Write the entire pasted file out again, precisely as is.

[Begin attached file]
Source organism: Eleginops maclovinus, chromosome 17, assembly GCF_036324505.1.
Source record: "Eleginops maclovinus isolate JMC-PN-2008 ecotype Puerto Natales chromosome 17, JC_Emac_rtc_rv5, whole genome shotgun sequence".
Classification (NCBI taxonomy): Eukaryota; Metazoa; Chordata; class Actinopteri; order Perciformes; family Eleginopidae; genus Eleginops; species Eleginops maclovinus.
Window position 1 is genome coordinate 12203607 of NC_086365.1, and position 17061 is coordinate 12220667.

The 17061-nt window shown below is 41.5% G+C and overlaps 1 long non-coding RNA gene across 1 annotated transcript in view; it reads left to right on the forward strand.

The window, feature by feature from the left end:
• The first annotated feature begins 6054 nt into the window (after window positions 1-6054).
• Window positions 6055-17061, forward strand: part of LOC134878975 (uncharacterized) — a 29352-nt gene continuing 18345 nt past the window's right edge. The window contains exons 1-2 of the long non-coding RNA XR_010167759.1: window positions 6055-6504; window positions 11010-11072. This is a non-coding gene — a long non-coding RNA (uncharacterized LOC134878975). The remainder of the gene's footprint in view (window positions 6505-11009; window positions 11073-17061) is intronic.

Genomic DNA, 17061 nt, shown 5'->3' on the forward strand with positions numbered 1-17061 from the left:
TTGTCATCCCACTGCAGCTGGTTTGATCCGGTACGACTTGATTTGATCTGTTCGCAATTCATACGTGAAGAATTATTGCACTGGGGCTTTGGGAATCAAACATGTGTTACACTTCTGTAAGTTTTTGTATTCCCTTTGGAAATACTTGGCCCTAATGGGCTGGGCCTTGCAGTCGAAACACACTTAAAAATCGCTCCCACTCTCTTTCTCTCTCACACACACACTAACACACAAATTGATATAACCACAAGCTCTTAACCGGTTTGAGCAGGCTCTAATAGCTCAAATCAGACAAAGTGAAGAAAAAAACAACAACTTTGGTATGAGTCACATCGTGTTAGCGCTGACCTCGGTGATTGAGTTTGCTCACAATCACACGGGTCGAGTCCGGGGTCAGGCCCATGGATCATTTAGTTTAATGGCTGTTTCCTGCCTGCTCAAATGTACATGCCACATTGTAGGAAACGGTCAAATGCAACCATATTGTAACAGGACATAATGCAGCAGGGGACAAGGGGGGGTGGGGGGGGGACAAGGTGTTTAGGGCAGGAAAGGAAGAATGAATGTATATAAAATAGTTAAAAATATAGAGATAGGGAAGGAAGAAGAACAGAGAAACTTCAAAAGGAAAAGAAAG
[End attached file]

Source organism: Eleginops maclovinus, chromosome 17, assembly GCF_036324505.1.
Source record: "Eleginops maclovinus isolate JMC-PN-2008 ecotype Puerto Natales chromosome 17, JC_Emac_rtc_rv5, whole genome shotgun sequence".
Classification (NCBI taxonomy): Eukaryota; Metazoa; Chordata; class Actinopteri; order Perciformes; family Eleginopidae; genus Eleginops; species Eleginops maclovinus.
Window position 1 is genome coordinate 12203607 of NC_086365.1, and position 17061 is coordinate 12220667.

The 17061-nt window shown below is 41.5% G+C and overlaps 1 long non-coding RNA gene across 1 annotated transcript in view; it reads left to right on the forward strand.

The window, feature by feature from the left end:
• The first annotated feature begins 6054 nt into the window (after window positions 1-6054).
• Window positions 6055-17061, forward strand: part of LOC134878975 (uncharacterized) — a 29352-nt gene continuing 18345 nt past the window's right edge. The window contains exons 1-2 of the long non-coding RNA XR_010167759.1: window positions 6055-6504; window positions 11010-11072. This is a non-coding gene — a long non-coding RNA (uncharacterized LOC134878975). The remainder of the gene's footprint in view (window positions 6505-11009; window positions 11073-17061) is intronic.

Genomic DNA, 17061 nt, shown 5'->3' on the forward strand with positions numbered 1-17061 from the left:
TTGTCATCCCACTGCAGCTGGTTTGATCCGGTACGACTTGATTTGATCTGTTCGCAATTCATACGTGAAGAATTATTGCACTGGGGCTTTGGGAATCAAACATGTGTTACACTTCTGTAAGTTTTTGTATTCCCTTTGGAAATACTTGGCCCTAATGGGCTGGGCCTTGCAGTCGAAACACACTTAAAAATCGCTCCCACTCTCTTTCTCTCTCACACACACACTAACACACAAATTGATATAACCACAAGCTCTTAACCGGTTTGAGCAGGCTCTAATAGCTCAAATCAGACAAAGTGAAGAAAAAAACAACAACTTTGGTATGAGTCACATCGTGTTAGCGCTGACCTCGGTGATTGAGTTTGCTCACAATCACACGGGTCGAGTCCGGGGTCAGGCCCATGGATCATTTAGTTTAATGGCTGTTTCCTGCCTGCTCAAATGTACATGCCACATTGTAGGAAACGGTCAAATGCAACCATATTGTAACAGGACATAATGCAGCAGGGGACAAGGGGGGGTGGGGGGGGGACAAGGTGTTTAGGGCAGGAAAGGAAGAATGAATGTATATAAAATAGTTAAAAATATAGAGATAGGGAAGGAAGAAGAACAGAGAAACTTCAAAAGGAAAAGAAAG